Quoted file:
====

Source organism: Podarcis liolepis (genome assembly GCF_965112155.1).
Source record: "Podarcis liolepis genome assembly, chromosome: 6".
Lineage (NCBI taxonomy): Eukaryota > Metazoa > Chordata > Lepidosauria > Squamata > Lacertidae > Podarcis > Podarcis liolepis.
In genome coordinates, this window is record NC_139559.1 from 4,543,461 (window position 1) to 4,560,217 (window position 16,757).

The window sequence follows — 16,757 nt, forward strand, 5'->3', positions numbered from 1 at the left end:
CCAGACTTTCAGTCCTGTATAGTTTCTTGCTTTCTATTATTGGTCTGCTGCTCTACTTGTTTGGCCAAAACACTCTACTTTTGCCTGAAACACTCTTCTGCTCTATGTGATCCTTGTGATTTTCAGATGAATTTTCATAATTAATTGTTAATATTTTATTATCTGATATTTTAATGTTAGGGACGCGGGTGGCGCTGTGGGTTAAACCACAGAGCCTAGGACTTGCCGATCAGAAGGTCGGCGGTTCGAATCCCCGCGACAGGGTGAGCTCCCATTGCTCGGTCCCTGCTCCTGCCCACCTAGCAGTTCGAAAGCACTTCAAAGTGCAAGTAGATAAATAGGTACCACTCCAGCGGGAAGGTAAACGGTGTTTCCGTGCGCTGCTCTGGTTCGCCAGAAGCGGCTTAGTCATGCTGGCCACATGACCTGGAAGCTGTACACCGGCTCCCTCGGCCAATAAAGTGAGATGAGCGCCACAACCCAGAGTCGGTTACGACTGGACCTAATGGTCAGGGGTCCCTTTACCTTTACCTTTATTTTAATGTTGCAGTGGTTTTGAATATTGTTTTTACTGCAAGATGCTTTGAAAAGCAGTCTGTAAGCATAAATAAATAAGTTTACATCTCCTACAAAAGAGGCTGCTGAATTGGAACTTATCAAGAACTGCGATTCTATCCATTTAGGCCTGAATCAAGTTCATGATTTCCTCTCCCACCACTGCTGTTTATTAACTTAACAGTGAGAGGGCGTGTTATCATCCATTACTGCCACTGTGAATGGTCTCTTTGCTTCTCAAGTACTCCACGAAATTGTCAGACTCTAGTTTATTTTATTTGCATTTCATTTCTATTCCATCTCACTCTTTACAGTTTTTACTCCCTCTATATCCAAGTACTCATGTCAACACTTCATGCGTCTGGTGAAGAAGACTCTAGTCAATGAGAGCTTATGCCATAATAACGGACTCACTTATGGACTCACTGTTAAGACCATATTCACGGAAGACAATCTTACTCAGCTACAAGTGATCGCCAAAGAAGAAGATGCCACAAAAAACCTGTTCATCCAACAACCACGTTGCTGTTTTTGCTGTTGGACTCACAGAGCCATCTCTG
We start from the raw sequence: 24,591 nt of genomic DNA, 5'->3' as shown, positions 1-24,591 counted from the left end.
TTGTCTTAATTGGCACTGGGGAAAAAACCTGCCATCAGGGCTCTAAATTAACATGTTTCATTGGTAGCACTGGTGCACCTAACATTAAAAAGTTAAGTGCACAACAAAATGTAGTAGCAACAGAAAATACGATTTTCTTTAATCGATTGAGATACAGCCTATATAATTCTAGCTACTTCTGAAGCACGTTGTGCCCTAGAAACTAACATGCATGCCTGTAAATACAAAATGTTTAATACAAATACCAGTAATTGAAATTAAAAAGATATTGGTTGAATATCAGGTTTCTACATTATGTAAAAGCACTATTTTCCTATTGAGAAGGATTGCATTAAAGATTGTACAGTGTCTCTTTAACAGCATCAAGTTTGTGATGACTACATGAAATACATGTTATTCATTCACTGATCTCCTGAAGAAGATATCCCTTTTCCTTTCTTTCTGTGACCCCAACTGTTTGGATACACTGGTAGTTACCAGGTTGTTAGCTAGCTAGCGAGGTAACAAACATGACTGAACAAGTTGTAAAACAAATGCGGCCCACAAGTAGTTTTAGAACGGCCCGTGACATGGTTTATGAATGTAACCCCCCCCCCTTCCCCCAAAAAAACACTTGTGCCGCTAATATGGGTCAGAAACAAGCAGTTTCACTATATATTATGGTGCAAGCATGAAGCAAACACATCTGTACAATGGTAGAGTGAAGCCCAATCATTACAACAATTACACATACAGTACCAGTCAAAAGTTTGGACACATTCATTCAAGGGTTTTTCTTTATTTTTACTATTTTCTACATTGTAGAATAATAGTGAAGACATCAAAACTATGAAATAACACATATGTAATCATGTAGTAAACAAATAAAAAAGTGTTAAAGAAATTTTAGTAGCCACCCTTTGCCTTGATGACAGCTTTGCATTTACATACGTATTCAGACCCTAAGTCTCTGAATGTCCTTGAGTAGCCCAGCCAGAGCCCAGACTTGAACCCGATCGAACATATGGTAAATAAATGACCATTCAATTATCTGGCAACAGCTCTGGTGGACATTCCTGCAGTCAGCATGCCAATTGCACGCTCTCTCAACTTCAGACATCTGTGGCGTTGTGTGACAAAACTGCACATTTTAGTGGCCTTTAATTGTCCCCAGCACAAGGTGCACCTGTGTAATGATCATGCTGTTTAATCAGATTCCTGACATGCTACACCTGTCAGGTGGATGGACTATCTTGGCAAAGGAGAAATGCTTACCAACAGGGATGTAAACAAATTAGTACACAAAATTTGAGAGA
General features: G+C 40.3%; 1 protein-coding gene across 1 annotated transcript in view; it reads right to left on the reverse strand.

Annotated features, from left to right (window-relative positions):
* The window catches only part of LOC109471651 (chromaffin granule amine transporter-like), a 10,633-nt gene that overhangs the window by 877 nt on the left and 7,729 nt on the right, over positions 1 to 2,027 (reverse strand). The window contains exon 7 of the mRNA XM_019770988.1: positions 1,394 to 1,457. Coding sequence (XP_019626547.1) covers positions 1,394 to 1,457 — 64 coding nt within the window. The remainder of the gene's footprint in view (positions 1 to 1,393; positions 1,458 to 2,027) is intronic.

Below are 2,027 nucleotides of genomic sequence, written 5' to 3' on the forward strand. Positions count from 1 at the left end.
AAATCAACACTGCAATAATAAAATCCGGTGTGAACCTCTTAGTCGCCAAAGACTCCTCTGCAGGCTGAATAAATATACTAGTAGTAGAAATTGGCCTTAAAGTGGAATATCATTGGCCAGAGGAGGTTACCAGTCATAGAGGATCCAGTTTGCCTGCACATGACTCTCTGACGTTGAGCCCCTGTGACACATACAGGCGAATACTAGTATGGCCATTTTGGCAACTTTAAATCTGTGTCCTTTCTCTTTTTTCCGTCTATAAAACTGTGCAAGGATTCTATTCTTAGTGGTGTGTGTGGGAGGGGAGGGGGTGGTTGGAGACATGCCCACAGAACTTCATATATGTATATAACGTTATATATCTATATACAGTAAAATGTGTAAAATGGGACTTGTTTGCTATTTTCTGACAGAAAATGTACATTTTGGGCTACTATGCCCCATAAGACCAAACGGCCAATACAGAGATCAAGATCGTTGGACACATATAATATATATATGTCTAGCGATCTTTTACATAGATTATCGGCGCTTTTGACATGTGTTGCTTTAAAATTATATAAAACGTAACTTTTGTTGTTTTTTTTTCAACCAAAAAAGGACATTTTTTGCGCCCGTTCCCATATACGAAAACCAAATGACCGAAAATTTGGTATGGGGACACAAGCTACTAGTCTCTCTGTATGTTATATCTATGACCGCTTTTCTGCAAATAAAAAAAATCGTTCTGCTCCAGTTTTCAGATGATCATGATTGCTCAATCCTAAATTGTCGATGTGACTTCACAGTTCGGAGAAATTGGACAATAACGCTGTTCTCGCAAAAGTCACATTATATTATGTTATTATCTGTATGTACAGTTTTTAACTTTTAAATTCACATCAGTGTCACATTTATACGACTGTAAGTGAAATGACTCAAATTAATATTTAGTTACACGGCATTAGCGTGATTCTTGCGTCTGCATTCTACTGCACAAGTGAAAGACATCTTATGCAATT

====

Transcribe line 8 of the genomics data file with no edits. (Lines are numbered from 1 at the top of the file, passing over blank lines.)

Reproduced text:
TTGTCTTAATTGGCACTGGGGAAAAAACCTGCCATCAGGGCTCTAAATTAACATGTTTCATTGGTAGCACTGGTGCACCTAACATTAAAAAGTTAAGTGCACAACAAAATGTAGTAGCAACAGAAAATACGATTTTCTTTAATCGATTGAGATACAGCCTATATAATTCTAGCTACTTCTGAAGCACGTTGTGCCCTAGAAACTAACATGCATGCCTGTAAATACAAAATGTTTAATACAAATACCAGTAATTGAAATTAAAAAGATATTGGTTGAATATCAGGTTTCTACATTATGTAAAAGCACTATTTTCCTATTGAGAAGGATTGCATTAAAGATTGTACAGTGTCTCTTTAACAGCATCAAGTTTGTGATGACTACATGAAATACATGTTATTCATTCACTGATCTCCTGAAGAAGATATCCCTTTTCCTTTCTTTCTGTGACCCCAACTGTTTGGATACACTGGTAGTTACCAGGTTGTTAGCTAGCTAGCGAGGTAACAAACATGACTGAACAAGTTGTAAAACAAATGCGGCCCACAAGTAGTTTTAGAACGGCCCGTGACATGGTTTATGAATGTAACCCCCCCCCCTTCCCCCAAAAAAACACTTGTGCCGCTAATATGGGTCAGAAACAAGCAGTTTCACTATATATTATGGTGCAAGCATGAAGCAAACACATCTGTACAATGGTAGAGTGAAGCCCAATCATTACAACAATTACACATACAGTACCAGTCAAAAGTTTGGACACATTCATTCAAGGGTTTTTCTTTATTTTTACTATTTTCTACATTGTAGAATAATAGTGAAGACATCAAAACTATGAAATAACACATATGTAATCATGTAGTAAACAAATAAAAAAGTGTTAAAGAAATTTTAGTAGCCACCCTTTGCCTTGATGACAGCTTTGCATTTACATACGTATTCAGACCCTAAGTCTCTGAATGTCCTTGAGTAGCCCAGCCAGAGCCCAGACTTGAACCCGATCGAACATATGGTAAATAAATGACCATTCAATTATCTGGCAACAGCTCTGGTGGACATTCCTGCAGTCAGCATGCCAATTGCACGCTCTCTCAACTTCAGACATCTGTGGCGTTGTGTGACAAAACTGCACATTTTAGTGGCCTTTAATTGTCCCCAGCACAAGGTGCACCTGTGTAATGATCATGCTGTTTAATCAGATTCCTGACATGCTACACCTGTCAGGTGGATGGACTATCTTGGCAAAGGAGAAATGCTTACCAACAGGGATGTAAACAAATTAGTACACAAAATTTGAGAGA